Wednesday, May 18, 2016

Exploring Critiques of Siddhartha Mukerjee's The Gene, An Intimate History

My finely tuned skills in the art of procrastination KOed my plans to see Siddhartha Mukerjee's talk tonight at a local bookstore (apparently with Henry Louis Gates) to promote Mukerjee's new book The Gene: An Intimate History -- the event sold out.  Perhaps I could have found a scalper, but I decided I'd just head home.  Mukerjee's first book, the cancer history The Emperor of All Maladies, was very well received (even spawning a PBS series), and I was impressed that Mukerjee took the time to contact me after I wrote a review in this space.  The new book has been taking quite a bit of criticism, and even more so his New Yorker piece that preceded it (and I assume is derived from a portion of the book).

I won't comment in depth on the New Yorker epigenetics hullabaloo, but Mukerjee really invited a firestorm by not only wading into epigenetics, but also touching on the still up-in-the-air area of epigenetics and schizophrenia. I haven't read the book yet, and perhaps he covers these, but I might have suggested two very interesting and better nailed down epigenetics in medicine topics which I covered in 2011.  One is how mutations in an important histone mark mediator, EZH2, can lead to cancer.  The other is how a mutation in a central metabolic enzyme, isocitrate dehydrogenase (IDH), can alter the methylation marks on DNA and again lead to cancer.  Since I wrote that piece, the company Agios has had very promising clinical results with a drug that blocks mutant IDH and shifts the pattern of methylation closer to wild-type, resulting in the cells returning to their normal pattern of differentiation and (more importantly) being mortal. (full disclosure: I consulted for Agios briefly between jobs, but I've (sadly) never held any equity in them).

What I would like to dive into is some of the exquisite scrutiny that Mukerjee's statements of facts have been receiving.  Mukerjee aspired to write a history, and I agree it is important to get things right.  In particular, where small errors of fact obscure or distort larger patterns, corrections are important and often enlightening.  For example, Matthew Cobb points out that rather than Gregor Mendel being a lone researcher working an idiosyncratic program (which is certainly how everything I've ever read has suggested things, and Mukerjee is apparently no different), Mendel's abbot had a long-standing interest in heredity and breeding and efforts predated Mendel's work by two decades.  This abbot (who Mendel would replace), Cyril Napp, is sadly very obscure; for example, at this moment, he lacks his own Wikipedia page and is barely mentioned in Mendel's.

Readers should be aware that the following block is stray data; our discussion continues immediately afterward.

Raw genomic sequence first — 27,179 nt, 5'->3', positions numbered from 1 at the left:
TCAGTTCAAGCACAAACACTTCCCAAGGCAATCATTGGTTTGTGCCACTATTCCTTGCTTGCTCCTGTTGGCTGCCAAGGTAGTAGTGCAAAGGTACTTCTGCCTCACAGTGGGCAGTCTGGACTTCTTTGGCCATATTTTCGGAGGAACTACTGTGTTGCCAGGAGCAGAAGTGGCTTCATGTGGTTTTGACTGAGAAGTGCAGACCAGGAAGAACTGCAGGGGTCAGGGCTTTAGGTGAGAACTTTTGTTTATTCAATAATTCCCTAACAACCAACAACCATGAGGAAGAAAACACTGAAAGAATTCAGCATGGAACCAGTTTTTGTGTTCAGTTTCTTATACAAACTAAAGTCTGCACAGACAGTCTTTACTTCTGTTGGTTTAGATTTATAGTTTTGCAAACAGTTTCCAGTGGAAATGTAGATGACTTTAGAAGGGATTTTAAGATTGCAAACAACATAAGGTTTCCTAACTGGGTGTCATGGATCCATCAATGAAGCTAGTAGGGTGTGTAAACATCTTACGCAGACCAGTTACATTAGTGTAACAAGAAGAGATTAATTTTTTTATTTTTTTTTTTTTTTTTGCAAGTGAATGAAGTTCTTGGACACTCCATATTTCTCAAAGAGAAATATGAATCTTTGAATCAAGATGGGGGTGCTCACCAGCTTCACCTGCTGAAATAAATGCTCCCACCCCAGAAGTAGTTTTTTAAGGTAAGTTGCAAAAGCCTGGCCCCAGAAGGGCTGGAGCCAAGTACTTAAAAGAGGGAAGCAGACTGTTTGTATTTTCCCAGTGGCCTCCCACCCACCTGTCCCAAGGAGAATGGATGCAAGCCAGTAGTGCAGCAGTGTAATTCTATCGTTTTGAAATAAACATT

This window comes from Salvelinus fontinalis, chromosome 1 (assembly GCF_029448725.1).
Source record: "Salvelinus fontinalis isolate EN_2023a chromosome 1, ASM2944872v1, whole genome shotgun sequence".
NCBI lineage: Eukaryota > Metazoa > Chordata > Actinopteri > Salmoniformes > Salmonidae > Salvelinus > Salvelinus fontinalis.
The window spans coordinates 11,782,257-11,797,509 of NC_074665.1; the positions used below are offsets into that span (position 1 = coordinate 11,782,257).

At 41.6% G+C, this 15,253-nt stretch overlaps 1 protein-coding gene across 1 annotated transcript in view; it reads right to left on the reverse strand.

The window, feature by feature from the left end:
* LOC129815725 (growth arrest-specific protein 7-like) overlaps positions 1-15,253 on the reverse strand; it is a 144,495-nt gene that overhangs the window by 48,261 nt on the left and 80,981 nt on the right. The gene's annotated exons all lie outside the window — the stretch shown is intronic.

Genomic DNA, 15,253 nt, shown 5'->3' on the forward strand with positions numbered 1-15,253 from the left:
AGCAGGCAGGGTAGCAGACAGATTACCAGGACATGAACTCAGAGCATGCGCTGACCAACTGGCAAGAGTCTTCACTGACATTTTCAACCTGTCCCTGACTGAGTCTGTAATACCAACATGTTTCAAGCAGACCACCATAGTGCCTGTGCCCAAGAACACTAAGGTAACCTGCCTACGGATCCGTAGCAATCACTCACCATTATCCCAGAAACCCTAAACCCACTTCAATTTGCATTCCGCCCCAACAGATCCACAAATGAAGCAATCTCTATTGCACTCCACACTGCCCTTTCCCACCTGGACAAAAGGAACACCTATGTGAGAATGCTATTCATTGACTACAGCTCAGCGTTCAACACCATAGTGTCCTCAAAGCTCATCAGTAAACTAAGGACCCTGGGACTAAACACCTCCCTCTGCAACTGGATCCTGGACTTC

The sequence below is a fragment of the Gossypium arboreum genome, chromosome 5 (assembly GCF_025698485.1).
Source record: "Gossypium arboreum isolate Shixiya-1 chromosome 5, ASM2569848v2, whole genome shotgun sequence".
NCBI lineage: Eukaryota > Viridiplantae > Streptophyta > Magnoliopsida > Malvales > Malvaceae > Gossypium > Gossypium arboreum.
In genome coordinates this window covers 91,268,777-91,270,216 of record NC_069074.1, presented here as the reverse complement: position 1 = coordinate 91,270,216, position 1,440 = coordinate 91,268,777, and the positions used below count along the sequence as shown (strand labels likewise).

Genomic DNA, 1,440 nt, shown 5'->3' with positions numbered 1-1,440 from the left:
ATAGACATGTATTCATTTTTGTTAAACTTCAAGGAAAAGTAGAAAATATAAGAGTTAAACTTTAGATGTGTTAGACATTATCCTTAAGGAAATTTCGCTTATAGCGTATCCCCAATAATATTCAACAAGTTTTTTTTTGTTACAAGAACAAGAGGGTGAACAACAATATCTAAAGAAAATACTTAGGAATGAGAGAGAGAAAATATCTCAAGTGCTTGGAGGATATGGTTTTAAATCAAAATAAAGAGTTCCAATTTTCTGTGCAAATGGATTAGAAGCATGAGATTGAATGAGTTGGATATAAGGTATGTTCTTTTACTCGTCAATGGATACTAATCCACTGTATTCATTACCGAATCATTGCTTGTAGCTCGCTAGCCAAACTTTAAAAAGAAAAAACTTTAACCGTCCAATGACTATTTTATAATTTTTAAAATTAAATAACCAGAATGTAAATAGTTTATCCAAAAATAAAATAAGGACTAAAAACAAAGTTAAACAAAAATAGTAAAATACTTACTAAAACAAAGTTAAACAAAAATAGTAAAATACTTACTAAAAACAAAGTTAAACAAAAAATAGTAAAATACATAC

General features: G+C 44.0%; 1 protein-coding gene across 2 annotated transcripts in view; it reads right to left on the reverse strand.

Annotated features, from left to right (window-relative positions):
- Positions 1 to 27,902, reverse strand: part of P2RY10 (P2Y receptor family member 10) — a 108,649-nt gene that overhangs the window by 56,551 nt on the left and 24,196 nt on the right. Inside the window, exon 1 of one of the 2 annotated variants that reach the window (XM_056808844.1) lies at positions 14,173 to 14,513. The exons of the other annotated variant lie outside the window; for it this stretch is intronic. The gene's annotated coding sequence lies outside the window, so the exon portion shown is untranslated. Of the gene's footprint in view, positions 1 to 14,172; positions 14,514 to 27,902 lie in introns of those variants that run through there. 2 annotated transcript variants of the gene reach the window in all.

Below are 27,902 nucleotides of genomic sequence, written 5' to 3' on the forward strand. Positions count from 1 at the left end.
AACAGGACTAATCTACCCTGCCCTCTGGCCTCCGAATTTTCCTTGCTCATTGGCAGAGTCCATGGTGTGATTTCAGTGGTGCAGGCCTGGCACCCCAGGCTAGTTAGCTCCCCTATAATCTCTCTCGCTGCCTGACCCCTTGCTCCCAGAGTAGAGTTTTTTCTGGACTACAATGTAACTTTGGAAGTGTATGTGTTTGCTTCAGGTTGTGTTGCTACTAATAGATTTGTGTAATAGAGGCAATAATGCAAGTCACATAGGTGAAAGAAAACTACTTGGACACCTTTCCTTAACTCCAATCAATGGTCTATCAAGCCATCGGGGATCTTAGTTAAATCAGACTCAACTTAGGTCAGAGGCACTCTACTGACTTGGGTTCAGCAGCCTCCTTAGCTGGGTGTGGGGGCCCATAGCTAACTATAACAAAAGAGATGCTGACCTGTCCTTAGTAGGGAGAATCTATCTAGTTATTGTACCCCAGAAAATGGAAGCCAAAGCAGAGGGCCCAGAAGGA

On the other hand, Cobb strays a bit when he faults Mukerjee for "A brief footnote describes Vernon Ingram and Francis Crick's ground-breaking 1950s demonstration that the difference between normal and sickle-cell haemoglobin is caused by a single-base difference in the relevant gene"  I agree, this is a pretty awful relegation, but on the other hand Ingram didn't really nail things down to a single nucleotide; the technology to do that was far in the future, as was even the elucidation of the genetic code.  Ingram points out in a published memoir article that what his work did do was kill some of Francis Crick's ideas about overlapping codes (which Crick called "comma free", a term that has never appealed to me), since they could not accommodate easily a mutation causing only a single amino acid to change.

Cobb's review was relatively gentle; a piece in The Atlantic by Nathaniel Comfort is not, decrying the book as "whig history".  To my tastes, Comfort's criticisms veer into pedantry without being illustrative.  Comfort goes after Mukerjee's assertion that Darwin missed filling a key gap in his theory by not reading Mendel, who had famously sent a copy of his book to Darwin.  Comfort goes after Mukerjee for imposing a very modern interpretation of Mendel's work onto Mendel; he wasn't studying digital, physical genes but more abstract "elements" and hybridizations.  This is a line that is also pursued in a chapter of the book Newton's Apple and Other Myths of Science.  Fair enough -- but the key point is now obscured that indeed Mendel had illustrated a non-blending form of trait inheritance, and a blending mode was much more problematic for a theory of evolution, which Comfort seems not to grasp: "Moreover, Darwin understood his own theory perfectly: It assumes that heritable variation occurs, but it does not depend on knowing where that variation comes from".  So, in my humble opinion, Comfort's half-baked correction obscures as much as it enlightens.